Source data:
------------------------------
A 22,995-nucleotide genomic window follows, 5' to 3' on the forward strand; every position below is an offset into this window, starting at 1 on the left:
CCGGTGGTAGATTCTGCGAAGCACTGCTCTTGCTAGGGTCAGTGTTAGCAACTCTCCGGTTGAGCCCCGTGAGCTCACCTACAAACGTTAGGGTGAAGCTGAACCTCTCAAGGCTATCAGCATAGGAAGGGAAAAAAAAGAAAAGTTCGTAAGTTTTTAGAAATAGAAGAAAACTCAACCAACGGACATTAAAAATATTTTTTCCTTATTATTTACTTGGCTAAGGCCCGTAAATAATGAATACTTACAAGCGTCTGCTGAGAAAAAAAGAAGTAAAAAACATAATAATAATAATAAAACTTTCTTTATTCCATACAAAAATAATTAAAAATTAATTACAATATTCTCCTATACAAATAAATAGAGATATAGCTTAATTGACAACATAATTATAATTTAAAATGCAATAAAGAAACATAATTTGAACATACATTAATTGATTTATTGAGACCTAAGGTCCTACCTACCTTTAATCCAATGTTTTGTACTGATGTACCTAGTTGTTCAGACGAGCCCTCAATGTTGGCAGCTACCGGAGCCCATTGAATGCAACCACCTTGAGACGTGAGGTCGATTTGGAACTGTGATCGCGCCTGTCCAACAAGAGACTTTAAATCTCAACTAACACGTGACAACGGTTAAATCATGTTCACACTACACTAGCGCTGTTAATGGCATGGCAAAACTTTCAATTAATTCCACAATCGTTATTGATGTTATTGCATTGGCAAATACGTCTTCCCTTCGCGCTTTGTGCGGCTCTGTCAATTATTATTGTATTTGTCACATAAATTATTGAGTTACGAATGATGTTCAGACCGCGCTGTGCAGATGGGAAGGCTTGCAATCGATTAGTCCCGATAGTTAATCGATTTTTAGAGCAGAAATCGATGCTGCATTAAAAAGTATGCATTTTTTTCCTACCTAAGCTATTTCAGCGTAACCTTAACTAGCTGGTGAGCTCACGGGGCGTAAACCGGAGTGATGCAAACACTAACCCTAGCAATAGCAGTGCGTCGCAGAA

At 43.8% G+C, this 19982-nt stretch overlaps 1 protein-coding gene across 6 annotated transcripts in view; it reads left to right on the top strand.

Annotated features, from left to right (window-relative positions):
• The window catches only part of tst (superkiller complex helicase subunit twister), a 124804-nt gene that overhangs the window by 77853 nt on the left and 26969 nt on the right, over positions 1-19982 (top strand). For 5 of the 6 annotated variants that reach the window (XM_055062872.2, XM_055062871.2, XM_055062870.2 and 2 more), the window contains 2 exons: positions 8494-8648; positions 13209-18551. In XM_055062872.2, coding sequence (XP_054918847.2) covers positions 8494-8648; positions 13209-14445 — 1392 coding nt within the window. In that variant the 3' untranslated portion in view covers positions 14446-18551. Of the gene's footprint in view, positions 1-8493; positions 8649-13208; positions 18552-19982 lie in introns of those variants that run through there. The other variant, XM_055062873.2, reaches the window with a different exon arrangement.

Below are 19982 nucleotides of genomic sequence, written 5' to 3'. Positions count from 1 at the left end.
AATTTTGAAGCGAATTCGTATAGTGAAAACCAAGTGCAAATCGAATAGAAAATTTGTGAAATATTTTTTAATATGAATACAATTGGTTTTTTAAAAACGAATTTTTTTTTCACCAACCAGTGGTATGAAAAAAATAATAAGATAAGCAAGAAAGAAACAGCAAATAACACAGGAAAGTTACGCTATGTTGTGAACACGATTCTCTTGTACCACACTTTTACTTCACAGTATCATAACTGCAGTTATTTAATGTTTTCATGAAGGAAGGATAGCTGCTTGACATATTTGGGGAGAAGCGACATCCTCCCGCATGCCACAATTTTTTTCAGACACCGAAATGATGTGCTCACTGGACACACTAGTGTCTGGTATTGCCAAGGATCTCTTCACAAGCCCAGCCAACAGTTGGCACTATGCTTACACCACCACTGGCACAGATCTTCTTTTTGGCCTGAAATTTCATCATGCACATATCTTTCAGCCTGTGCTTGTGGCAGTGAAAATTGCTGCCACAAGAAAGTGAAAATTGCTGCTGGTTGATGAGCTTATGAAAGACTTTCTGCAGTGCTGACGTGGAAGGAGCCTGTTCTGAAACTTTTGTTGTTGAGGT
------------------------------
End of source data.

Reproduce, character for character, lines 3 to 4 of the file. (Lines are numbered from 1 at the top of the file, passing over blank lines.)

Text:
At 43.8% G+C, this 19982-nt stretch overlaps 1 protein-coding gene across 6 annotated transcripts in view; it reads left to right on the top strand.

Annotated features, from left to right (window-relative positions):